Venezuelan authorities said on Sunday they have detained six people over drone explosions the day before at a rally led by President Nicolas Maduro, as his critics warned the socialist leader would use the incident to crack down on adversaries.
Affordable consumer technology has made surveillance cheap and commoditized AI software has made it automatic.
Those two trends merged this week, when drone manufacturer DJI partnered June 5 with Axon, the company that makes Taser weapons and police body cameras, to sell drones to local police departments around the United States. Now, not only do local police have access to drones, but footage from those flying cameras will be automatically analyzed by AI systems not disclosed to the public.
“We realized how useful it could be,” said Sheriff Brian Siefker, who said the department has since used the drone on accident investigations and to search for marijuana growing in cornfields. “The possibilities are endless.”
Fret not, Californians, that’s not ET, it’s a security drone from the Sacramento Housing and Redevelopment Agency (SHRA), and it’s not on the lookout for undrawn curtains, but rather illegal dumping or trespassing on two local communities.
Well sure, you can trust the California government.
And SHRA is just a little too close to you-know-what for me.
Last week, terrorists from around the globe were taken out by U.S. strikes. Here’s a look at three places America hit last week, making the world a safer place for everyone.
If anyone would like to start a crowdfund, I’d like a Reaper for Christmas.
The Department of Homeland Security issued a bulletin warning Americans about the potential threat of terrorists using weaponized drones as possible means to attack commercial aircrafts in America. The updated bulletin also included warnings of chemical attacks.
The drone was seized by Mexican authorities during a vehicle inspection in the central Mexican state of Guanajuato. Authorities stopped a white 2015 Mazda transporting an AK-47, ammunition, and a FLY 3DR drone with explosives attached. Inspectors found a cell phone they suspect would be used to detonate the device.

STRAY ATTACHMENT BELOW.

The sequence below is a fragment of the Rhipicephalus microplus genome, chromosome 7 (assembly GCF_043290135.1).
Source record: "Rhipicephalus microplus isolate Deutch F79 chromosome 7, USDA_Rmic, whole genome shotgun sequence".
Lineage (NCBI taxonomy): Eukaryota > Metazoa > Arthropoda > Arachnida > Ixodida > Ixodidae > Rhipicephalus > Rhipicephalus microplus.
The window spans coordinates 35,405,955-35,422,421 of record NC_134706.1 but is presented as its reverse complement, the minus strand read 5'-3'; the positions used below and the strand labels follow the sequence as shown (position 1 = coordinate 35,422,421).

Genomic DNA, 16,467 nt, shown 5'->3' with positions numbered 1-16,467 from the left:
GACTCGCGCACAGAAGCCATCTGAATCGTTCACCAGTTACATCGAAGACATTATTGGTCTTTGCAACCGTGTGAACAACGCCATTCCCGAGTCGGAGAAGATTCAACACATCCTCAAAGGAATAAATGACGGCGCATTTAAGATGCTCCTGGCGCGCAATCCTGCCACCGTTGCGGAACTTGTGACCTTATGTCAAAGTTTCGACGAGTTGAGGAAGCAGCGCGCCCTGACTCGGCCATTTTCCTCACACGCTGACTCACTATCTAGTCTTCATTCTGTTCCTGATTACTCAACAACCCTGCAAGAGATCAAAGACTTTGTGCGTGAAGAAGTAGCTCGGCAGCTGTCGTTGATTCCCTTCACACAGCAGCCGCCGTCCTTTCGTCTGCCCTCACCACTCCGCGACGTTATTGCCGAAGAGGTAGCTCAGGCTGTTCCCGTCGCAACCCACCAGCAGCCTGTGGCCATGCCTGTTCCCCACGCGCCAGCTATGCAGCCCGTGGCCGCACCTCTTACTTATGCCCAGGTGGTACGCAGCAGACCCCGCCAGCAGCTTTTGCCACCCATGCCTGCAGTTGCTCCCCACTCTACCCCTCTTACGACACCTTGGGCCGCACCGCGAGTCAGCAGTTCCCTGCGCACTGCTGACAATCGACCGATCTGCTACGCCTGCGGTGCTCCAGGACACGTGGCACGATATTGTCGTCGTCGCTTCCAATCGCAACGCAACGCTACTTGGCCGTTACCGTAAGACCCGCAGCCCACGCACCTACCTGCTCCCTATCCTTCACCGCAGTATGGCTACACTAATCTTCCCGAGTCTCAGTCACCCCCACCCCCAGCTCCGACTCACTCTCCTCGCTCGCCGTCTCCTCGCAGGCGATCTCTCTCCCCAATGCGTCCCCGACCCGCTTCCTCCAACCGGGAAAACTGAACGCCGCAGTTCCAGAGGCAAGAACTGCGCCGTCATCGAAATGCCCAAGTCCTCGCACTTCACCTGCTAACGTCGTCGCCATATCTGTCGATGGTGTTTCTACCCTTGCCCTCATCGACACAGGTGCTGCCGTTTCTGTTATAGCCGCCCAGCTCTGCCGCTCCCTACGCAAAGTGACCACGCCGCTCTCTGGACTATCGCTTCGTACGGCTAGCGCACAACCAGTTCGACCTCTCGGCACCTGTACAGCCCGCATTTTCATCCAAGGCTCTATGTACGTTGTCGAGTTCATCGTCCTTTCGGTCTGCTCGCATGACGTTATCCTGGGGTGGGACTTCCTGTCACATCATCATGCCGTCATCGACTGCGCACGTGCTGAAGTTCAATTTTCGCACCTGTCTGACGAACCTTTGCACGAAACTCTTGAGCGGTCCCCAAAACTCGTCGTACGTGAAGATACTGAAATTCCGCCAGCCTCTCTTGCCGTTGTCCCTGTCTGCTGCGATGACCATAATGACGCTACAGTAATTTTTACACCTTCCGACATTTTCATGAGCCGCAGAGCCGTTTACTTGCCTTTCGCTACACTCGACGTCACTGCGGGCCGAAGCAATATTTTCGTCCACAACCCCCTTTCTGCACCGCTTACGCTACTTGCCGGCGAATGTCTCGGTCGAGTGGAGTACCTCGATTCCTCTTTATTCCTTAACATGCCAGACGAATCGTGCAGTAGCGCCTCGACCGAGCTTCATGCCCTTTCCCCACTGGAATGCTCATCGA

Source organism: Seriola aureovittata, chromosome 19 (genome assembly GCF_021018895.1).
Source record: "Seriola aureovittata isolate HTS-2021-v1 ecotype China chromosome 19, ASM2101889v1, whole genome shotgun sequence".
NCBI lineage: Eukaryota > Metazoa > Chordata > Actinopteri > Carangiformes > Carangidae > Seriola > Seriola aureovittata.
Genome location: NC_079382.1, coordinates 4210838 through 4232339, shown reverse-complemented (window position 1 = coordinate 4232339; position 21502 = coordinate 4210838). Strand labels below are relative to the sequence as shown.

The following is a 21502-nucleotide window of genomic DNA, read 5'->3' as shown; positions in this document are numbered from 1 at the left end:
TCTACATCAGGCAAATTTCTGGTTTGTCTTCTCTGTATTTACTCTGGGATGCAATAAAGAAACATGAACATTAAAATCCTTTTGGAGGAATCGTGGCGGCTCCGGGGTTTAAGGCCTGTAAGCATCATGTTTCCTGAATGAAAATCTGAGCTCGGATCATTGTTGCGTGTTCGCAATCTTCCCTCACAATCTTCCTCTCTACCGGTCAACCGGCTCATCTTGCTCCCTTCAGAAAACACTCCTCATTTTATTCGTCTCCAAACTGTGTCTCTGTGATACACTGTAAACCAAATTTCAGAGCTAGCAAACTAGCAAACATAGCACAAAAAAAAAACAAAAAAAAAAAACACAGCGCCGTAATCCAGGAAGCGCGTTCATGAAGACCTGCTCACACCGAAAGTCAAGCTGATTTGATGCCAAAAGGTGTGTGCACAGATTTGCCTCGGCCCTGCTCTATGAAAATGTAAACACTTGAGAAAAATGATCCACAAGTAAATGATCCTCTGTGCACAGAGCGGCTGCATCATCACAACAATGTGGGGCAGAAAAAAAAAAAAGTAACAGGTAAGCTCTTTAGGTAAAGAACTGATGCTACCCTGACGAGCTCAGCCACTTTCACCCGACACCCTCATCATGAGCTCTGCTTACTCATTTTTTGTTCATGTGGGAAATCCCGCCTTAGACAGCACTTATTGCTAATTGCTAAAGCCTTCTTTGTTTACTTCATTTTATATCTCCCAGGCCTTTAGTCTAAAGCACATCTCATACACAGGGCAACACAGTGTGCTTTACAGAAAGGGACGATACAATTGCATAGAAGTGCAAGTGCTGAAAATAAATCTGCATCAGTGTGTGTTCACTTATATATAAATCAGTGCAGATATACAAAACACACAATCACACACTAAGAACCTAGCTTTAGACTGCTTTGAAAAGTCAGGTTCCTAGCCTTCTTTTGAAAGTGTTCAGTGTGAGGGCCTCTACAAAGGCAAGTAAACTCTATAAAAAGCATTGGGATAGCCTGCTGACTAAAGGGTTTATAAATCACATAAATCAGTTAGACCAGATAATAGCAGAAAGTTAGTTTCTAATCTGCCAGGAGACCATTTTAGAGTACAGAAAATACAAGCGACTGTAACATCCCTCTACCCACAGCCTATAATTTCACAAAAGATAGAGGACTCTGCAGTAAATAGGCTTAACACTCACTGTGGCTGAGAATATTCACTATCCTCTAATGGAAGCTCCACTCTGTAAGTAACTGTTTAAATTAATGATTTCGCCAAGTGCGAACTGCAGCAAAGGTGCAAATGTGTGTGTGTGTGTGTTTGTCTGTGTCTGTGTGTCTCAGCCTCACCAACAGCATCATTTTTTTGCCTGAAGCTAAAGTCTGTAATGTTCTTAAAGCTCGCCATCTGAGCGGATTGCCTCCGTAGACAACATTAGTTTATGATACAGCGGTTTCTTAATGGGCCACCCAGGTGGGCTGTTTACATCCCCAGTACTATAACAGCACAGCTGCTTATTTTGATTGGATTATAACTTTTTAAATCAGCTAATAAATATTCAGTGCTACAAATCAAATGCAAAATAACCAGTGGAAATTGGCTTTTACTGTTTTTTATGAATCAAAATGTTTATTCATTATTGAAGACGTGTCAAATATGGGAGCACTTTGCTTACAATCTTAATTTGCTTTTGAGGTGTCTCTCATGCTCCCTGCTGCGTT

The Israeli military is buying small multi-rotor drones modified to carry a machine gun, a grenade launcher and variety of other weapons to fight tomorrow’s urban warfare battles. Their maker, Florida startup Duke Robotics, is pitching the TIKAD drone to the U.S military as well.
Mediaite editor Jon Levine wrote a non-sarcastic article on Monday making “the case” for murdering famed Wikileaks publisher Julian Assange in a drone strike.
Connecticut could become the first US state to allow police to use drones equipped with deadly weapons if a bill opposed by civil libertarians becomes law. The bill, which was approved overwhelmingly by the state legislature’s judiciary committee on Wednesday, would ban so-called weaponized drones in the state but exempts police and other agencies involved in law enforcement, the AP reported. The legislation was introduced as a complete ban on weaponized drones but just before the committee vote it was amended to exclude police from the restriction.
The garb includes flowy pants and long shirts, a uniform worn by ISIS members both in Iraq and Syria. Forcing the men to wear the uniform will complicate efforts to distinguish between civilians and combatants.
The move is just one in a series of moves by the terror group designed to deter U.S. operations by means of civilians trapped inside the city. The group has now encircled the entire city of Raqqa with landmines and checkpoints, and is also forcing residents to camp out in tents in the middle of the street.
As millions of light-weight drones flood the consumer market and the federal government struggles with monitoring the devices, counter-terror agencies now see a possibility that they could be used in the U.S. to carry explosives or as surveillance platforms, according to officials at a security conference in Washington on Wednesday.
Los Angeles County Sheriff Jim McDonnell said Thursday that his agency will begin deploying an unmanned aerial device to aid deputies responding to arson scenes, suspected bombs and hostage situations, but he promised the device would not be used to surveil residents.
Sure we can trust the LA police department – they’ve always operated in the best interests of the public before, haven’t they?
As the military prepares for the transition to the next administration, the three service secretaries on Monday detailed their concerns about the challenges posed by weaponized drones, cyber threats, and working with the private sector.
The civilian officials told a gathering hosted by the Center for a New American Security that new technologies and working within severe budget constraints will also be major issues for the next president, as will the major threats of terrorism and foreign powers like Russia, China, and North Korea.
One area that needs to be swiftly addressed by the new administration is the threat from drones, or unmanned aerial vehicles, that are weaponized. Several recent incidents in Iraq and Syria of cheap, small drones with explosives placed on them have proven the damage they can do, Air Force Secretary Deborah Lee James said, pointing to “a week or two ago there was a situation – four killed, not U.S. citizens — from one of these small unmanned systems. So it is a problem.” And earlier this month, an ISIS-linked drone rigged with explosives killed two Kurdish Peshmerga soldiers and injured two French military personnel in Iraq.
The day when police zap suspects from the sky with drones carrying stun guns may be nearing.
Taser International Inc., known for its stun guns and body cameras, is exploring the concept of a drone armed with a stun gun for use by police. This week, the company held discussions with police officials about such a device during a law-enforcement conference here.